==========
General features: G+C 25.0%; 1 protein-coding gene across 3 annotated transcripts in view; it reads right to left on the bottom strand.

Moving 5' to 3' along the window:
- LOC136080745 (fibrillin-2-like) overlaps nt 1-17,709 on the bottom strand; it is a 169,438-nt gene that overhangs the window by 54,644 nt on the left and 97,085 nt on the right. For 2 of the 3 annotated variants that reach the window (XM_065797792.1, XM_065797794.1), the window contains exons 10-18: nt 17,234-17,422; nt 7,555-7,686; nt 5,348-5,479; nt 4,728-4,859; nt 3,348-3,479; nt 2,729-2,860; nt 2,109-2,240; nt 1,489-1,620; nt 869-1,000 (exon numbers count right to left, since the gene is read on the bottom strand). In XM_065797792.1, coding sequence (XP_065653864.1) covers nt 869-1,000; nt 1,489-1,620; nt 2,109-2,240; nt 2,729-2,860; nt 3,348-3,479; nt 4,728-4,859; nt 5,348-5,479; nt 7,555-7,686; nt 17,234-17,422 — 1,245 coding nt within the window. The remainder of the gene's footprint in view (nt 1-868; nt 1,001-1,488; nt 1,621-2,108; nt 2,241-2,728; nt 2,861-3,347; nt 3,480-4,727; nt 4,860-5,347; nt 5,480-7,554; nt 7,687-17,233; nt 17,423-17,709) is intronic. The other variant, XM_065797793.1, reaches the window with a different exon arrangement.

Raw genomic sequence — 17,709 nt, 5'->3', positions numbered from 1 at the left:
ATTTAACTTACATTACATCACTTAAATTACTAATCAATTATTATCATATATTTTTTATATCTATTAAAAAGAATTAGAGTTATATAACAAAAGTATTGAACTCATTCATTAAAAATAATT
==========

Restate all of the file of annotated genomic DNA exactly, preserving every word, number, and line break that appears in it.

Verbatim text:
General features: G+C 25.0%; 1 protein-coding gene across 3 annotated transcripts in view; it reads right to left on the bottom strand.

Moving 5' to 3' along the window:
- LOC136080745 (fibrillin-2-like) overlaps nt 1-17,709 on the bottom strand; it is a 169,438-nt gene that overhangs the window by 54,644 nt on the left and 97,085 nt on the right. For 2 of the 3 annotated variants that reach the window (XM_065797792.1, XM_065797794.1), the window contains exons 10-18: nt 17,234-17,422; nt 7,555-7,686; nt 5,348-5,479; nt 4,728-4,859; nt 3,348-3,479; nt 2,729-2,860; nt 2,109-2,240; nt 1,489-1,620; nt 869-1,000 (exon numbers count right to left, since the gene is read on the bottom strand). In XM_065797792.1, coding sequence (XP_065653864.1) covers nt 869-1,000; nt 1,489-1,620; nt 2,109-2,240; nt 2,729-2,860; nt 3,348-3,479; nt 4,728-4,859; nt 5,348-5,479; nt 7,555-7,686; nt 17,234-17,422 — 1,245 coding nt within the window. The remainder of the gene's footprint in view (nt 1-868; nt 1,001-1,488; nt 1,621-2,108; nt 2,241-2,728; nt 2,861-3,347; nt 3,480-4,727; nt 4,860-5,347; nt 5,480-7,554; nt 7,687-17,233; nt 17,423-17,709) is intronic. The other variant, XM_065797793.1, reaches the window with a different exon arrangement.

Raw genomic sequence — 17,709 nt, 5'->3', positions numbered from 1 at the left:
ATTTAACTTACATTACATCACTTAAATTACTAATCAATTATTATCATATATTTTTTATATCTATTAAAAAGAATTAGAGTTATATAACAAAAGTATTGAACTCATTCATTAAAAATAATT